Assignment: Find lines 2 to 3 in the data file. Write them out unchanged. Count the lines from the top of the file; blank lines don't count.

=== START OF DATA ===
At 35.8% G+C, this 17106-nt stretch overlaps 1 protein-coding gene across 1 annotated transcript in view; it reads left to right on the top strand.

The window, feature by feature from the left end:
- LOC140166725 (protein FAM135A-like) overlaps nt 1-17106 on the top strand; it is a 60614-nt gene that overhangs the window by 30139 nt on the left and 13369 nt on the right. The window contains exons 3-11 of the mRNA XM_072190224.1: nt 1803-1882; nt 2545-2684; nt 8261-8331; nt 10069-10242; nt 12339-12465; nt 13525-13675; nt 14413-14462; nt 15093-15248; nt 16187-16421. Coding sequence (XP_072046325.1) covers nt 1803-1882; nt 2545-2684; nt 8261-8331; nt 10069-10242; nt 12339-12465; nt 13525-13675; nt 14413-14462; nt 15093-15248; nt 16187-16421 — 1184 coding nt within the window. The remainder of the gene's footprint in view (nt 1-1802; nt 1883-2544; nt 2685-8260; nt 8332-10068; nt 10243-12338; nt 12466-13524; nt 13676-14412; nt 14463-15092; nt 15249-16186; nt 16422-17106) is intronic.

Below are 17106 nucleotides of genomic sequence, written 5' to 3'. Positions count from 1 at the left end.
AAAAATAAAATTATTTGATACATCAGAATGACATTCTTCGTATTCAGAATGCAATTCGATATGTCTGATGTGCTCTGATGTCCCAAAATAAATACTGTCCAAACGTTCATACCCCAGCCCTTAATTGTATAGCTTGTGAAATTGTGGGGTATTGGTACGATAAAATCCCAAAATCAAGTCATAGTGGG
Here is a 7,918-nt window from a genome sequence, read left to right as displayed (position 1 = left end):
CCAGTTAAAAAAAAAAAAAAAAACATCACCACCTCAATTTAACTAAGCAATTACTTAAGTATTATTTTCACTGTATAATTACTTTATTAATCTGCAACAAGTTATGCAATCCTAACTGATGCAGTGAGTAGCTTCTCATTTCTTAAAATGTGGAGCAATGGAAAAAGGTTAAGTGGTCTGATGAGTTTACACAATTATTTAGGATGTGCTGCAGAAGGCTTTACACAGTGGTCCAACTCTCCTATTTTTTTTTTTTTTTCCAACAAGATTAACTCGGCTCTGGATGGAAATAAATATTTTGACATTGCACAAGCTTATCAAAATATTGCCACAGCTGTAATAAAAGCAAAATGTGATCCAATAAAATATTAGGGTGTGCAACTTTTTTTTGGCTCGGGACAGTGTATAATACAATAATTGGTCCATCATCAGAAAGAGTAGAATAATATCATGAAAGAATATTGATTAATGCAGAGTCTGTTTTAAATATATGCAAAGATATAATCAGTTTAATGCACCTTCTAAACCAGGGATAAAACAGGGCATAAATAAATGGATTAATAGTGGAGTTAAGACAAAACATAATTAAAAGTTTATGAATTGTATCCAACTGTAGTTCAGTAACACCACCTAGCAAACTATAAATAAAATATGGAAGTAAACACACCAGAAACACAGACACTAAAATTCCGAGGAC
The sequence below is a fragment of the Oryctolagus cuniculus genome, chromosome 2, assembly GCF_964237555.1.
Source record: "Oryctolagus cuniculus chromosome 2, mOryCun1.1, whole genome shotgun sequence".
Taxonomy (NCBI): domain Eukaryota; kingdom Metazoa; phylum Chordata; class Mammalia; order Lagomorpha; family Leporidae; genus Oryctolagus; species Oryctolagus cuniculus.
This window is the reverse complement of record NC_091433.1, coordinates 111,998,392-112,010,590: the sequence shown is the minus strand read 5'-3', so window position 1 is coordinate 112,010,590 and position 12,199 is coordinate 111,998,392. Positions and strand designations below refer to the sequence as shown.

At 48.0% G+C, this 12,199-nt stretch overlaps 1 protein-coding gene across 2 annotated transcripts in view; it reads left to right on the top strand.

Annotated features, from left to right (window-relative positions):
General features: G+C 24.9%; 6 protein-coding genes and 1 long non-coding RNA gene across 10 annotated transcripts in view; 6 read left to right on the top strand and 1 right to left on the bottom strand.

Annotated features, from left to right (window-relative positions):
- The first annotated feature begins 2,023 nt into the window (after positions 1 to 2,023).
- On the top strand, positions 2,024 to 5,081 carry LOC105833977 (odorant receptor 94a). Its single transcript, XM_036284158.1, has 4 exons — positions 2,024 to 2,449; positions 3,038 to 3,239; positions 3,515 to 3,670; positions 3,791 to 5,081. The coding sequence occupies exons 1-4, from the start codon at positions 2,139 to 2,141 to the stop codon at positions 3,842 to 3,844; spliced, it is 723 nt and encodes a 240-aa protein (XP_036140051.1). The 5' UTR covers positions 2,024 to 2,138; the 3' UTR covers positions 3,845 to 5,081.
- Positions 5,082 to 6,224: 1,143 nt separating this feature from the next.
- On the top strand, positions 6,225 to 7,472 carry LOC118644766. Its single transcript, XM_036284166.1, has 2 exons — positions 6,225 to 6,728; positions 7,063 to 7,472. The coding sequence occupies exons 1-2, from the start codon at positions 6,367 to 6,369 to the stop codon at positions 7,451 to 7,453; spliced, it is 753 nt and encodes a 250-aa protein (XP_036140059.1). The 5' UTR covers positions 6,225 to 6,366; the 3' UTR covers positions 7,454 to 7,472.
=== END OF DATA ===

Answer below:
The window, feature by feature from the left end:
- LOC140166725 (protein FAM135A-like) overlaps nt 1-17106 on the top strand; it is a 60614-nt gene that overhangs the window by 30139 nt on the left and 13369 nt on the right. The window contains exons 3-11 of the mRNA XM_072190224.1: nt 1803-1882; nt 2545-2684; nt 8261-8331; nt 10069-10242; nt 12339-12465; nt 13525-13675; nt 14413-14462; nt 15093-15248; nt 16187-16421. Coding sequence (XP_072046325.1) covers nt 1803-1882; nt 2545-2684; nt 8261-8331; nt 10069-10242; nt 12339-12465; nt 13525-13675; nt 14413-14462; nt 15093-15248; nt 16187-16421 — 1184 coding nt within the window. The remainder of the gene's footprint in view (nt 1-1802; nt 1883-2544; nt 2685-8260; nt 8332-10068; nt 10243-12338; nt 12466-13524; nt 13676-14412; nt 14463-15092; nt 15249-16186; nt 16422-17106) is intronic.